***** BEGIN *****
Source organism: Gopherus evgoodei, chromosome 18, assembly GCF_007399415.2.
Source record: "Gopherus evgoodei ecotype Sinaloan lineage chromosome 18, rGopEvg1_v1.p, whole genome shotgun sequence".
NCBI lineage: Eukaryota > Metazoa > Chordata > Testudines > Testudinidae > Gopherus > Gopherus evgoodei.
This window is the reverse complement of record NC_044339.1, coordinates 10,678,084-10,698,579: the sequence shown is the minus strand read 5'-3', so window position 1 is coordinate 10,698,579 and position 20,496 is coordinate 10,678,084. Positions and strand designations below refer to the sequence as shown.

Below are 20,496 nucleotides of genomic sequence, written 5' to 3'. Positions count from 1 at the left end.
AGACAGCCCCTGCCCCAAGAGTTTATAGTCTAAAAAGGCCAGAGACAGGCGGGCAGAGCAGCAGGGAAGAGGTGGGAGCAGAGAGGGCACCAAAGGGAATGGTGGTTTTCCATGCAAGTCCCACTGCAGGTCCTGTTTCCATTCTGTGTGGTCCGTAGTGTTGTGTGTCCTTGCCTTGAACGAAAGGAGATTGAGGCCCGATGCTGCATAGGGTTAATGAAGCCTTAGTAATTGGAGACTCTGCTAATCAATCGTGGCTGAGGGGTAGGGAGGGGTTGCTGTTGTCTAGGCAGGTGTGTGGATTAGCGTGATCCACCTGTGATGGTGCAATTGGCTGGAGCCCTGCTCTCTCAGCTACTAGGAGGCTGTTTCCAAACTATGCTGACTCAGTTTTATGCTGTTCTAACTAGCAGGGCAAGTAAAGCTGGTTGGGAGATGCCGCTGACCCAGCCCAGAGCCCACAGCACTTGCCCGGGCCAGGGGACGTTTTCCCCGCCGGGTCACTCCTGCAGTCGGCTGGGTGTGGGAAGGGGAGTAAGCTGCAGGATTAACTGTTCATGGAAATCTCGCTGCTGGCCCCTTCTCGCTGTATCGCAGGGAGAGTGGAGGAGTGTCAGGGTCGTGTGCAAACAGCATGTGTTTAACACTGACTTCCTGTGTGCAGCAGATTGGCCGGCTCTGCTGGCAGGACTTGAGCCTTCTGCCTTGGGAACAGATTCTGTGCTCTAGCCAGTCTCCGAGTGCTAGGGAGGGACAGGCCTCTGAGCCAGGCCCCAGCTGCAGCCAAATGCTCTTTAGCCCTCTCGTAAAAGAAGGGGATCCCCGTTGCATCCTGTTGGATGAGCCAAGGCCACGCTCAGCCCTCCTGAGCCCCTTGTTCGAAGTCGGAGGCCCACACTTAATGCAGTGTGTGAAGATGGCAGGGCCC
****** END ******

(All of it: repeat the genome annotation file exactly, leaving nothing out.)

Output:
Source organism: Gopherus evgoodei, chromosome 18, assembly GCF_007399415.2.
Source record: "Gopherus evgoodei ecotype Sinaloan lineage chromosome 18, rGopEvg1_v1.p, whole genome shotgun sequence".
NCBI lineage: Eukaryota > Metazoa > Chordata > Testudines > Testudinidae > Gopherus > Gopherus evgoodei.
This window is the reverse complement of record NC_044339.1, coordinates 10,678,084-10,698,579: the sequence shown is the minus strand read 5'-3', so window position 1 is coordinate 10,698,579 and position 20,496 is coordinate 10,678,084. Positions and strand designations below refer to the sequence as shown.

Below are 20,496 nucleotides of genomic sequence, written 5' to 3'. Positions count from 1 at the left end.
AGACAGCCCCTGCCCCAAGAGTTTATAGTCTAAAAAGGCCAGAGACAGGCGGGCAGAGCAGCAGGGAAGAGGTGGGAGCAGAGAGGGCACCAAAGGGAATGGTGGTTTTCCATGCAAGTCCCACTGCAGGTCCTGTTTCCATTCTGTGTGGTCCGTAGTGTTGTGTGTCCTTGCCTTGAACGAAAGGAGATTGAGGCCCGATGCTGCATAGGGTTAATGAAGCCTTAGTAATTGGAGACTCTGCTAATCAATCGTGGCTGAGGGGTAGGGAGGGGTTGCTGTTGTCTAGGCAGGTGTGTGGATTAGCGTGATCCACCTGTGATGGTGCAATTGGCTGGAGCCCTGCTCTCTCAGCTACTAGGAGGCTGTTTCCAAACTATGCTGACTCAGTTTTATGCTGTTCTAACTAGCAGGGCAAGTAAAGCTGGTTGGGAGATGCCGCTGACCCAGCCCAGAGCCCACAGCACTTGCCCGGGCCAGGGGACGTTTTCCCCGCCGGGTCACTCCTGCAGTCGGCTGGGTGTGGGAAGGGGAGTAAGCTGCAGGATTAACTGTTCATGGAAATCTCGCTGCTGGCCCCTTCTCGCTGTATCGCAGGGAGAGTGGAGGAGTGTCAGGGTCGTGTGCAAACAGCATGTGTTTAACACTGACTTCCTGTGTGCAGCAGATTGGCCGGCTCTGCTGGCAGGACTTGAGCCTTCTGCCTTGGGAACAGATTCTGTGCTCTAGCCAGTCTCCGAGTGCTAGGGAGGGACAGGCCTCTGAGCCAGGCCCCAGCTGCAGCCAAATGCTCTTTAGCCCTCTCGTAAAAGAAGGGGATCCCCGTTGCATCCTGTTGGATGAGCCAAGGCCACGCTCAGCCCTCCTGAGCCCCTTGTTCGAAGTCGGAGGCCCACACTTAATGCAGTGTGTGAAGATGGCAGGGCCC